Those emissions are going to be concentrated around airports, not distributed evenly amongst the population. Also, a tiny amount of lead can lead to drops in IQ and long-term problems.
The question you need to answer is whether the amount of lead being released is safe or not; the proportions don't matter:
According to one 2003 estimate, published in The New England Journal of Medicine, blood lead levels below the supposedly âoesafeâ limit of 10 micrograms per deciliter still produced a reduction in IQ of around 7 points. (Approximately 1 in 50 American children has lead levels above that threshold.)
Others are saying the same thing:
After taking account of factors likely to influence the results, they found that blood lead levels at 30 months showed significant associations with educational achievement, antisocial behaviour and hyperactivity scores five years later.
With lead levels up to five microgrammes per decilitre, there was no obvious effect.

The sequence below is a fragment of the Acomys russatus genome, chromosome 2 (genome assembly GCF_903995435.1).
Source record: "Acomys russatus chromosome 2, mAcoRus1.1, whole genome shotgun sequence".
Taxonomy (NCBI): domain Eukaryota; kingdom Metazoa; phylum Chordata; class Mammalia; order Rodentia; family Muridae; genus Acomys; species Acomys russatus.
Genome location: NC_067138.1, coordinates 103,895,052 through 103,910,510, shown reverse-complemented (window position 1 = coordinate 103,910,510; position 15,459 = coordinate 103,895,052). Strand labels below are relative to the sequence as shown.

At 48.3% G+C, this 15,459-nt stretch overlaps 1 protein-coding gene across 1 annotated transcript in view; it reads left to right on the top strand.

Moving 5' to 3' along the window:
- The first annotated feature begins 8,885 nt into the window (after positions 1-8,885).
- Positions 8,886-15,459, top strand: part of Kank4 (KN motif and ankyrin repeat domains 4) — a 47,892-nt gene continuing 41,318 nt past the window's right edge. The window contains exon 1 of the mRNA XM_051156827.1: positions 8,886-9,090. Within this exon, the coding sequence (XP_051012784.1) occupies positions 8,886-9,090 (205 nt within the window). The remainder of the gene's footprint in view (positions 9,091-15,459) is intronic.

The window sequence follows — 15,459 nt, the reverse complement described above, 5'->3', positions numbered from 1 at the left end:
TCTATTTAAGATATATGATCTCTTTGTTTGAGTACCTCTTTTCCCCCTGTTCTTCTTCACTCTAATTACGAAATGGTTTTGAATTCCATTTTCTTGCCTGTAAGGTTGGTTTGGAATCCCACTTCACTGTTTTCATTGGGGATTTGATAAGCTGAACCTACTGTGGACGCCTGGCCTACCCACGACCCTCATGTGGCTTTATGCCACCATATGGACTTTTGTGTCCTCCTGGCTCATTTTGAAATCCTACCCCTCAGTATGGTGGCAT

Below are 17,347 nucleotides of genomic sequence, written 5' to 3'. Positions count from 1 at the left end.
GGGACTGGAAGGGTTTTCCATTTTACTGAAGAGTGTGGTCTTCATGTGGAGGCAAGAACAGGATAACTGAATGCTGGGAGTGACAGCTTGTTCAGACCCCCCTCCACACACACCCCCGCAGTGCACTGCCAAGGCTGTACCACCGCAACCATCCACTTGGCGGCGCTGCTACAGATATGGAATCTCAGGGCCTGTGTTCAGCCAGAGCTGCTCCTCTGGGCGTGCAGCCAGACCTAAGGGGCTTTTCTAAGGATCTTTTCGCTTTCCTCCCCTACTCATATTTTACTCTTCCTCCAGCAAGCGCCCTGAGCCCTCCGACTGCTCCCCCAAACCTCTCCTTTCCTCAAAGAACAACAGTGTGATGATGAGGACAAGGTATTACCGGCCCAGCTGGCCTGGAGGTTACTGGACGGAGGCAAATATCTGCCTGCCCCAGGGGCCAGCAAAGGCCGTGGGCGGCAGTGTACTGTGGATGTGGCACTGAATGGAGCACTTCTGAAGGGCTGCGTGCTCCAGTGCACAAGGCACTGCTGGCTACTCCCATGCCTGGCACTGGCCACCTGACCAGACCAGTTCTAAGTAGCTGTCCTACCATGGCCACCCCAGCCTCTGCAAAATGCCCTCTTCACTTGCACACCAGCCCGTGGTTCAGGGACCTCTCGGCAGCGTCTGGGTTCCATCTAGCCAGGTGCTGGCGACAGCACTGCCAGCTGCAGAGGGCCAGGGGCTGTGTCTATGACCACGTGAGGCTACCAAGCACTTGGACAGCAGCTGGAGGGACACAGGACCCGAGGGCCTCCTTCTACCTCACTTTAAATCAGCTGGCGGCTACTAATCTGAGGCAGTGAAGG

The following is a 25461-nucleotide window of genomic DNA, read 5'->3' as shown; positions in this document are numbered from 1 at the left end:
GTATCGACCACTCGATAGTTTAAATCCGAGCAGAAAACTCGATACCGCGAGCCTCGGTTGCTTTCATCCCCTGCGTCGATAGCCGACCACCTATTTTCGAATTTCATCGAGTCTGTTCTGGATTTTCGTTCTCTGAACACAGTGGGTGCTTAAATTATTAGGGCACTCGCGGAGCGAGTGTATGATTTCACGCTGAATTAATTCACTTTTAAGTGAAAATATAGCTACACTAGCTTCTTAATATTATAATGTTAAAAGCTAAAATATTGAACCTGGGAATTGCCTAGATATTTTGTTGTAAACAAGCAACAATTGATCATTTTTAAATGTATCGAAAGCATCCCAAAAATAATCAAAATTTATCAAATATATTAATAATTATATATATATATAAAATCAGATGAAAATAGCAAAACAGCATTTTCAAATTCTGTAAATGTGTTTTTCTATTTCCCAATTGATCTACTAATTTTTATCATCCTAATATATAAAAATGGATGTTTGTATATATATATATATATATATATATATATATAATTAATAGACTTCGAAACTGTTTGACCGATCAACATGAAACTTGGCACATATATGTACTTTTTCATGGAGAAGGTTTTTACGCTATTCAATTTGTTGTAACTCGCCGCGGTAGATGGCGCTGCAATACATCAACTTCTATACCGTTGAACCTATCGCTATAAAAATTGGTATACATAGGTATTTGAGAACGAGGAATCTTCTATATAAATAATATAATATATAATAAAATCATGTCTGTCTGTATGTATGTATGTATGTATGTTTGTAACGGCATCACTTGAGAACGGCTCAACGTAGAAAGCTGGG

But lead levels between five and 10 microgrammes per decilitre were associated with significantly poorer scores for reading ( 49% lower) and writing (51% lower). A doubling in lead blood levels to 10 microgrammes per decilitre was associated with a drop of a third of a grade in their Scholastic Assessment Tests (SATs).
5 mcg/dl is 50 ppb, if I'm not mistaken. Intuitively, do you think that the people working around airports who are exposed to aircraft exhaust would get levels above that? Remember, too, that lead persists in the environment, collects in dirt, is kicked up in dust, etc.
And the effects are truly felt throughout life. Indeed, there is convincing evidence that the crime wave of the 80s was due to lead in cars:
We now have studies at the international level, the national level, the state level, the city level, and even the individual level. Groups of children have been followed from the womb to adulthood, and higher childhood blood lead levels are consistently associated with higher adult arrest rates for violent crimes . All of these studies tell the same story: Gasoline lead is responsible for a good share of the rise and fall of violent crime over the past half century.